Cousin suffers a brain aneurism in his forties. Luckily the wife sees him collapse and is able to get him to the right hospital in time to save him. This is a lean, healthy, active person.

Super fit, active neighbor in her sixties. Being super fit may have helped her survive that stroke. Wait a minute - it wasn't a stroke after all. They finally found the cause - it was a tiny brain tumor - malignant, unfortunately.
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Old 11-16-2015, 10:08 AM   #179
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Is there a healthcare plan that provides national healthcare network? It seems everything is turning into non PPO local care. We travel a good bit and wondered if there are supplemental policies or better policies I am missing?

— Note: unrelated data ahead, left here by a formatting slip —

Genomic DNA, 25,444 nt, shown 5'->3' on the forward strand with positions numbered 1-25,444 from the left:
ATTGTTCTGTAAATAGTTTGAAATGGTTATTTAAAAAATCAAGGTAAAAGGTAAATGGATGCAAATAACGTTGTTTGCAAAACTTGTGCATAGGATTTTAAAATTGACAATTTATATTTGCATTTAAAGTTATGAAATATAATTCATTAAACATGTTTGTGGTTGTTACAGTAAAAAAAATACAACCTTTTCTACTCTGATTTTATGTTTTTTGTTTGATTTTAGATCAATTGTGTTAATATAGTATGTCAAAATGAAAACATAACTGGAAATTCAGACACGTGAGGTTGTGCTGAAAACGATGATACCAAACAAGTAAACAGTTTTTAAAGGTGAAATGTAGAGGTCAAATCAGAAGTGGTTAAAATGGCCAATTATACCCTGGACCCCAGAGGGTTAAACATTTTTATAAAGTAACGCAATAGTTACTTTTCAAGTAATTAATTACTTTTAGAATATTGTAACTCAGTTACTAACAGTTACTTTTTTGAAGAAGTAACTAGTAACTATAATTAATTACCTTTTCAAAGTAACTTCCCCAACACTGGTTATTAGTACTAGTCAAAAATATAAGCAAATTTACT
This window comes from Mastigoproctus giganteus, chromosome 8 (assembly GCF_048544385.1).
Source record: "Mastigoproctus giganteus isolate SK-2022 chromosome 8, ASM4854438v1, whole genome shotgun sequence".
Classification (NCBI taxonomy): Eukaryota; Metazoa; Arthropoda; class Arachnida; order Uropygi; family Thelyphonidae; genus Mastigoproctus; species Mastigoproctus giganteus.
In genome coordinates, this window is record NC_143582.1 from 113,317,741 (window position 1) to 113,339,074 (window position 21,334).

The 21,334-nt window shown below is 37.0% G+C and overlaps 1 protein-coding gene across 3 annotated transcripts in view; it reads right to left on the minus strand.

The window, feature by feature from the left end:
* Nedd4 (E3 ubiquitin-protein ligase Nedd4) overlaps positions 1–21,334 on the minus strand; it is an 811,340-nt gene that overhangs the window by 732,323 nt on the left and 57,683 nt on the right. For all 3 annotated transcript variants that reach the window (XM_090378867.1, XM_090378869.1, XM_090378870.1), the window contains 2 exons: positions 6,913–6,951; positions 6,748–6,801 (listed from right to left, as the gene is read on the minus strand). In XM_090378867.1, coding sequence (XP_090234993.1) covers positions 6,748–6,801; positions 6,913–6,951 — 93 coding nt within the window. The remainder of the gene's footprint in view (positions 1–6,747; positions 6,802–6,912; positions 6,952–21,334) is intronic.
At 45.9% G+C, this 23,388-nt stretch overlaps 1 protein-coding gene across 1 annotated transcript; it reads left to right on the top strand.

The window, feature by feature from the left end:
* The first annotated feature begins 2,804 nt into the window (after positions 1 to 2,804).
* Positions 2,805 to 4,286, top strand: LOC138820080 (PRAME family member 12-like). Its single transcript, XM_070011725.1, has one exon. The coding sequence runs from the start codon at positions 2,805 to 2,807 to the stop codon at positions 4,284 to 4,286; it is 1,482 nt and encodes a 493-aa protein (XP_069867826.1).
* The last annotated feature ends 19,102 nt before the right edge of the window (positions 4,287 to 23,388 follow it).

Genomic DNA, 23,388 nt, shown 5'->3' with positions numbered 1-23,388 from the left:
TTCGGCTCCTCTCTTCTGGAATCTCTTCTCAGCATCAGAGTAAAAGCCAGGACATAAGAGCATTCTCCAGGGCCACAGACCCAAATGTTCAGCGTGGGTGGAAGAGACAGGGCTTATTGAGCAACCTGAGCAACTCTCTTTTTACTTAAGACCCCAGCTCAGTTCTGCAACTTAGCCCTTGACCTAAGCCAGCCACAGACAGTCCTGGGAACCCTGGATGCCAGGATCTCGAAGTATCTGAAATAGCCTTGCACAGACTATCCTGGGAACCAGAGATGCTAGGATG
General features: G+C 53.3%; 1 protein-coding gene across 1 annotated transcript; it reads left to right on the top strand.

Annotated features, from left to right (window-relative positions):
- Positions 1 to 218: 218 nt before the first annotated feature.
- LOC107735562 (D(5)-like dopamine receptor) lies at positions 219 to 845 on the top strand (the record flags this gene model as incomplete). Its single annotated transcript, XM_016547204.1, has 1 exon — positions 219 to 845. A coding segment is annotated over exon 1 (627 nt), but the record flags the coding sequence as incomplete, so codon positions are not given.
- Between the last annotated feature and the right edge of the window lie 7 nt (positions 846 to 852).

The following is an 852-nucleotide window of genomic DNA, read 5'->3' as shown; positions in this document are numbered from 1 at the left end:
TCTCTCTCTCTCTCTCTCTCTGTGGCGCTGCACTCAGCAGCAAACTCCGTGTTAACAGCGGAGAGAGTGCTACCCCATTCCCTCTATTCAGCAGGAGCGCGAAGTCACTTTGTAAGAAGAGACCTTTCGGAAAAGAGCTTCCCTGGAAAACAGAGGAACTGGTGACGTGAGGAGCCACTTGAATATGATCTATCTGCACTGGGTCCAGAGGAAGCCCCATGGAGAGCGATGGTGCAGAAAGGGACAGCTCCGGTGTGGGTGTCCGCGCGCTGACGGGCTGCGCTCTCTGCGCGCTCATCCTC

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Old 11-16-2015, 10:29 AM   #180
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I think some of the 16.5 million people now insured might be happier with health insurance than none at all:

"The number of American adults without health insurance fell 16.5 million from five years ago, when Obamacare was signed into law, the largest drop in four decades, a new report says."

Uninsured rates drop dramatically under Obamacare

Our premiums are much lower, even pre-subsidy amounts for a better policy than we had before with a much lower deductible.
To be clear, 7M+ of those 16.5M are covered by Medicaid expansion & CHIP & another 2M+ by the requirement for children up to age 26 be covered on parents policies. So that's like 7M covered by Obamacare policies while another 30M remain uncovered. Net, without turning the insurance industry upside down & making it into a utility, it could have accomplished over half of what it did while leaving way more out in the cold. Surely there's many better ways.